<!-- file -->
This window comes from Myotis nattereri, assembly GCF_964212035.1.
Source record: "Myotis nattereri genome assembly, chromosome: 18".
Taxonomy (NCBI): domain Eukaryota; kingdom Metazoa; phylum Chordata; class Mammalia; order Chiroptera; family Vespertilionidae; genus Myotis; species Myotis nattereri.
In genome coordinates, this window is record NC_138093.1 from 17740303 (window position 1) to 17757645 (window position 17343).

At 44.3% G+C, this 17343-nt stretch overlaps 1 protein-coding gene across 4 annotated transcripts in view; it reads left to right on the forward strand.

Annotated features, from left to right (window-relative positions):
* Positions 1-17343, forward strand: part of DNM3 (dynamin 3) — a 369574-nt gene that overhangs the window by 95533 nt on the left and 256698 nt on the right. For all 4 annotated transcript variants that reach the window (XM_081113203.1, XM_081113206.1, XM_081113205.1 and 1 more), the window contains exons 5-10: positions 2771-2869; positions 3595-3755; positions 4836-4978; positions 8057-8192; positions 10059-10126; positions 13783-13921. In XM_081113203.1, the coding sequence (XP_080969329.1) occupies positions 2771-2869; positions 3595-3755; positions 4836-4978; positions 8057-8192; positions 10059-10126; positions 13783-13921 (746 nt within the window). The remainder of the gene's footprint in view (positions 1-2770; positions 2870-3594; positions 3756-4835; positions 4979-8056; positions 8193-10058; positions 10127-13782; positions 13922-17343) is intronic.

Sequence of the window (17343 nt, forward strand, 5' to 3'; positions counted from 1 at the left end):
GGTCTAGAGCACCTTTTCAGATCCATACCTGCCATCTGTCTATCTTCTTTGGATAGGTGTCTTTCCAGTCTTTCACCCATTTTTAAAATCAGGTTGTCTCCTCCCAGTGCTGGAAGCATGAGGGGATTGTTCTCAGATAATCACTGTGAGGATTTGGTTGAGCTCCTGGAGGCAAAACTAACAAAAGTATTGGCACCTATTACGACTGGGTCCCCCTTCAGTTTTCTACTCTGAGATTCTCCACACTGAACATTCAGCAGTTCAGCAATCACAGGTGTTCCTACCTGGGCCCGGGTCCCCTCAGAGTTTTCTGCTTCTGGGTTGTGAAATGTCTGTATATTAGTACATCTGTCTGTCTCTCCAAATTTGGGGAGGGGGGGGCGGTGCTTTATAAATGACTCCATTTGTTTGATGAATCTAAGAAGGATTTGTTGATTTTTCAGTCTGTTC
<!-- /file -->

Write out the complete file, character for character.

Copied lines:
This window comes from Myotis nattereri, assembly GCF_964212035.1.
Source record: "Myotis nattereri genome assembly, chromosome: 18".
Taxonomy (NCBI): domain Eukaryota; kingdom Metazoa; phylum Chordata; class Mammalia; order Chiroptera; family Vespertilionidae; genus Myotis; species Myotis nattereri.
In genome coordinates, this window is record NC_138093.1 from 17740303 (window position 1) to 17757645 (window position 17343).

At 44.3% G+C, this 17343-nt stretch overlaps 1 protein-coding gene across 4 annotated transcripts in view; it reads left to right on the forward strand.

Annotated features, from left to right (window-relative positions):
* Positions 1-17343, forward strand: part of DNM3 (dynamin 3) — a 369574-nt gene that overhangs the window by 95533 nt on the left and 256698 nt on the right. For all 4 annotated transcript variants that reach the window (XM_081113203.1, XM_081113206.1, XM_081113205.1 and 1 more), the window contains exons 5-10: positions 2771-2869; positions 3595-3755; positions 4836-4978; positions 8057-8192; positions 10059-10126; positions 13783-13921. In XM_081113203.1, the coding sequence (XP_080969329.1) occupies positions 2771-2869; positions 3595-3755; positions 4836-4978; positions 8057-8192; positions 10059-10126; positions 13783-13921 (746 nt within the window). The remainder of the gene's footprint in view (positions 1-2770; positions 2870-3594; positions 3756-4835; positions 4979-8056; positions 8193-10058; positions 10127-13782; positions 13922-17343) is intronic.

Sequence of the window (17343 nt, forward strand, 5' to 3'; positions counted from 1 at the left end):
GGTCTAGAGCACCTTTTCAGATCCATACCTGCCATCTGTCTATCTTCTTTGGATAGGTGTCTTTCCAGTCTTTCACCCATTTTTAAAATCAGGTTGTCTCCTCCCAGTGCTGGAAGCATGAGGGGATTGTTCTCAGATAATCACTGTGAGGATTTGGTTGAGCTCCTGGAGGCAAAACTAACAAAAGTATTGGCACCTATTACGACTGGGTCCCCCTTCAGTTTTCTACTCTGAGATTCTCCACACTGAACATTCAGCAGTTCAGCAATCACAGGTGTTCCTACCTGGGCCCGGGTCCCCTCAGAGTTTTCTGCTTCTGGGTTGTGAAATGTCTGTATATTAGTACATCTGTCTGTCTCTCCAAATTTGGGGAGGGGGGGGCGGTGCTTTATAAATGACTCCATTTGTTTGATGAATCTAAGAAGGATTTGTTGATTTTTCAGTCTGTTC